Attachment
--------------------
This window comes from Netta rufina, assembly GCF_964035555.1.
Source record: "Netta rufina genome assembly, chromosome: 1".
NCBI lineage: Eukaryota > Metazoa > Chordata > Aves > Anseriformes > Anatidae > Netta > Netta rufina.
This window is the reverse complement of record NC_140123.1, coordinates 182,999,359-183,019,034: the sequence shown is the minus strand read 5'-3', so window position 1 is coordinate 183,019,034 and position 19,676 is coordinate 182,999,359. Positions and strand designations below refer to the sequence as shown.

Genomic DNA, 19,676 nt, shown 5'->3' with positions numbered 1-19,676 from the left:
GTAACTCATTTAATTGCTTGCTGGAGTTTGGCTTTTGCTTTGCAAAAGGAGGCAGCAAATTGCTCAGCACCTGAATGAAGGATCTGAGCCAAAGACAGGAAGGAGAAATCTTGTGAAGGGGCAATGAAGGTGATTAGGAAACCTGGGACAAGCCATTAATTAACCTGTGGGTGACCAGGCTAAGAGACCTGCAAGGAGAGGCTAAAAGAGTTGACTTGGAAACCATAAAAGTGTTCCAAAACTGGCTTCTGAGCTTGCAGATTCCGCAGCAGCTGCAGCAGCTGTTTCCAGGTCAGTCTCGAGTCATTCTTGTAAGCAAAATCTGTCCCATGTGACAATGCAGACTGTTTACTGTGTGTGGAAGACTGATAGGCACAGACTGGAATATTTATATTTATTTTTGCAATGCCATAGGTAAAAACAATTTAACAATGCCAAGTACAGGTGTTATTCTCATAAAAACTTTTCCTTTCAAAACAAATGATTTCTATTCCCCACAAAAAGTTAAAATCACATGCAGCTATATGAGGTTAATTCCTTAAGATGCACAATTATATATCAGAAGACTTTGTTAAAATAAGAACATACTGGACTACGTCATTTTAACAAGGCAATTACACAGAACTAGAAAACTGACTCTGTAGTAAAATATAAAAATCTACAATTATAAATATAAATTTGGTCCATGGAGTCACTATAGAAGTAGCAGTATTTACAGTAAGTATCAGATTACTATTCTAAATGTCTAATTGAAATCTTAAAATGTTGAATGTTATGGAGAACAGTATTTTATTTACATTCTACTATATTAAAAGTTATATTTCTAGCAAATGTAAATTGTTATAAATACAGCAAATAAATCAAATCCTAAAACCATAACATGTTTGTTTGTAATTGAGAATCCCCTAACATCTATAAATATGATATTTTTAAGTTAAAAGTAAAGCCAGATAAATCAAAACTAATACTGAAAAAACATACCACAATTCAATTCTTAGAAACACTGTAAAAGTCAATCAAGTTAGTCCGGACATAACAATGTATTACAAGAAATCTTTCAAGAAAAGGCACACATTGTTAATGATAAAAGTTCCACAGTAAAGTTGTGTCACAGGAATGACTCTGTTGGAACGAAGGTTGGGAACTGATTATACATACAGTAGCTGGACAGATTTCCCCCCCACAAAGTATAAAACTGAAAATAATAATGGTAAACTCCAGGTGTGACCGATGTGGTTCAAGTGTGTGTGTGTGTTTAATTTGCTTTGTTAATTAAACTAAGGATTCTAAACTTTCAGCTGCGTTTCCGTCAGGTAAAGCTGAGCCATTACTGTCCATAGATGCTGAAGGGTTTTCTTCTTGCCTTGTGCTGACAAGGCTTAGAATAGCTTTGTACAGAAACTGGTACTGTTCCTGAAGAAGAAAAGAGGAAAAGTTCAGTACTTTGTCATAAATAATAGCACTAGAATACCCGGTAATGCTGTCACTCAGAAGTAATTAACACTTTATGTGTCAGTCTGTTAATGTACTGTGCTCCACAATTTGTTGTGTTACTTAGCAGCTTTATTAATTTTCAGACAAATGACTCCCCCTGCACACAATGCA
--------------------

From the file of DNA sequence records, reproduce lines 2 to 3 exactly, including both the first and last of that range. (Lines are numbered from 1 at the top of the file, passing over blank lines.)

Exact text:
Source record: "Netta rufina genome assembly, chromosome: 1".
NCBI lineage: Eukaryota > Metazoa > Chordata > Aves > Anseriformes > Anatidae > Netta > Netta rufina.